Web forms. They are used everywhere.
Yet I have seen so many things done in them, that have made it difficult for even myself (a tech-savvy user, a web developer) to fill in. This should not happen.
Filling in web forms is required for many reasons, yet to many users it’s possibly the most tedious part of the user experience. This is understandable; it requires typing in information, having to find your credit card if you’re making a purchase, remembering your email and phone number, and often making mistakes and having to start over.
In order to not have our users ragequit in the middle of filling out our form, we should at least make it as easy as possible, and not hinder their experience even more.
Here are some things (in no particular order), that I have witnessed happening in web forms, and that I absolutely don’t think you should do. Some are more opinionated, others are common sense.
- If it takes more than one try to fill out a form (barring typos, etc) you’re doing it wrong.
- If you’re using your own autocompletion script without disabling the browser’s, your punishment should be having to fill out your own form. Seriously, it’s nearly impossible to select something from a JQuery drop-down when your browser’s autocompletion is displayed on top of it. Just disable autocomplete for that input and move on.
- For most forms, if your form takes more than 2 minutes to fill out (not taking typing speed into account), you’re doing it wrong. If it has to be a long form, please at least consider breaking it in different parts.
- On the same note, if the form is something that you know takes a long time to fill out (e.g. job application forms with many/long questions) and you expire sessions after 30 minutes (I’ve had this exact thing happen…), your punishment should be having to fill out your own form.
- If my grandmother can’t figure out your form on the first try, you’re doing it wrong.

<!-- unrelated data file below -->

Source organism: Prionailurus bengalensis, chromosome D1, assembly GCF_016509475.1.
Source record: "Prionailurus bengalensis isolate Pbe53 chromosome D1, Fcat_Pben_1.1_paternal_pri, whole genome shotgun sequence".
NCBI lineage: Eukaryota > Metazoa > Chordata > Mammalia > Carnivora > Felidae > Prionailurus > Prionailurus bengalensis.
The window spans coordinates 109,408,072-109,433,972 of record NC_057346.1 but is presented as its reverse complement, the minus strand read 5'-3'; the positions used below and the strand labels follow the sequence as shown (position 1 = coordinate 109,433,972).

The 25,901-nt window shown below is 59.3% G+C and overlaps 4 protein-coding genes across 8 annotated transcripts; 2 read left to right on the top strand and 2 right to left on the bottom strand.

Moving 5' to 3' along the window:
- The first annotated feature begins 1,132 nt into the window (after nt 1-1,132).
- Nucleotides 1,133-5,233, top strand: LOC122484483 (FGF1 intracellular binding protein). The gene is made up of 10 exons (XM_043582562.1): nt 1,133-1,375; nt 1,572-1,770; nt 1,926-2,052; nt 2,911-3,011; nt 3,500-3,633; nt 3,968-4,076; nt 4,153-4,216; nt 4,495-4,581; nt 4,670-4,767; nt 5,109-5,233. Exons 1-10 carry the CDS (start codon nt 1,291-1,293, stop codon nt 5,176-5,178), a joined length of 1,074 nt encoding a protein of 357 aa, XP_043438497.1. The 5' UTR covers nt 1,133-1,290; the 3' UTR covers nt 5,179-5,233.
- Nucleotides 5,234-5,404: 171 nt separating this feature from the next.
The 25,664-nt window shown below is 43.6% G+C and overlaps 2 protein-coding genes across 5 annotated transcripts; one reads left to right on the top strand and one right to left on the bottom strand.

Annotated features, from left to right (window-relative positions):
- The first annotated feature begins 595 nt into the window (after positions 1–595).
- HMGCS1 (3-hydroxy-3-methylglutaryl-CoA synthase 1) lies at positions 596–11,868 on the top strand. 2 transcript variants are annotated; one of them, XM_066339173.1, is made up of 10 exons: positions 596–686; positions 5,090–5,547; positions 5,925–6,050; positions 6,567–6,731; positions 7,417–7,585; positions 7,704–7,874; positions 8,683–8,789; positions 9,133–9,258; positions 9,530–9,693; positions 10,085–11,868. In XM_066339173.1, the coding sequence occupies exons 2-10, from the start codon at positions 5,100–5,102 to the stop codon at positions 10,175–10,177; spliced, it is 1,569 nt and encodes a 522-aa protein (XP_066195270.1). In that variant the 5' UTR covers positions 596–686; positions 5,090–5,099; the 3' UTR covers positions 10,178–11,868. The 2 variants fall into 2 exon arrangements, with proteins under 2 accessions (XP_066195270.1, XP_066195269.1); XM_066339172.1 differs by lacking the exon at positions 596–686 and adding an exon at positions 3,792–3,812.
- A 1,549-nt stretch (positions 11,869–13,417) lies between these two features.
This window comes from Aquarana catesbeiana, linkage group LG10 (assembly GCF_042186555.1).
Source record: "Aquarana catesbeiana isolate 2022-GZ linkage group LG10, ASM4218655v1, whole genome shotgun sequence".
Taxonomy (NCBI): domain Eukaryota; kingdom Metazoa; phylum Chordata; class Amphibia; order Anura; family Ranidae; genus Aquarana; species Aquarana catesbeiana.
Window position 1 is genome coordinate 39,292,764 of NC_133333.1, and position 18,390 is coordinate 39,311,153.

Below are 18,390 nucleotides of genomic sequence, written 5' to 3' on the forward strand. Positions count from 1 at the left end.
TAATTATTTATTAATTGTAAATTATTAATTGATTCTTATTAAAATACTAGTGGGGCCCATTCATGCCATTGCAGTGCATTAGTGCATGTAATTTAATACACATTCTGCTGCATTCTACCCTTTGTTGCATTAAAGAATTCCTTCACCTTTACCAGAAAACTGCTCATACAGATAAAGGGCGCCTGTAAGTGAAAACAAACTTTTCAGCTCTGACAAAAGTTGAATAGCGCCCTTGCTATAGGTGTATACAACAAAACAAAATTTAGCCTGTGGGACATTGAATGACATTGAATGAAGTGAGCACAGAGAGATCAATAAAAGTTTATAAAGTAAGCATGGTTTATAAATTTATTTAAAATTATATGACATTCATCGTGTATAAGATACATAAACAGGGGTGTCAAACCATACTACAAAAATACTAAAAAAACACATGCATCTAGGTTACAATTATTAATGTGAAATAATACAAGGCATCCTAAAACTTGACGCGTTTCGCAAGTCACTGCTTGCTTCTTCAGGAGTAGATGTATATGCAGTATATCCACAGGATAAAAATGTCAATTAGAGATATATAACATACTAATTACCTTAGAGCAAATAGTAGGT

- If your form isn’t usable from a screenreader, your code should be able to take your ability to see away.
- If your form loses the filled in data after an error, you should have to fill out your own form 10 times.
- If your form doesn’t make it clear where the error is, you’re doing it wrong.
- If your form has required disabled fields that are automatically filled in based on other input… (Yes, I’ve seen forms that do it. It never, ever works well. Ever.)
- Bear in mind that people on the Internet don’t read. They skim through text. Therefore, if most forms do something one way, you should probably not try to do it the opposite way. What do I mean with this? Today I saw this:“Are you under 18? [ ] No [ ] Yes”
99% of forms I’ve seen usually have “Yes” radio buttons first. I accidentally selected the wrong option in the form I’m talking about, and it actually managed to confuse me. I know this may just be me reading even less than the average user, but i would personally rephrase the question: “Are you over 18? [ ] Yes [ ] No”. This is both closer to what most forms do with age questions (asking that you’re over the required age), and closer to (at least my) expectations of the order of Yes/No buttons.
What do you think? Do you agree with the above, or am I just grumpy and nitpicky?
Original Post: http://errietta.me/blog/web-forms/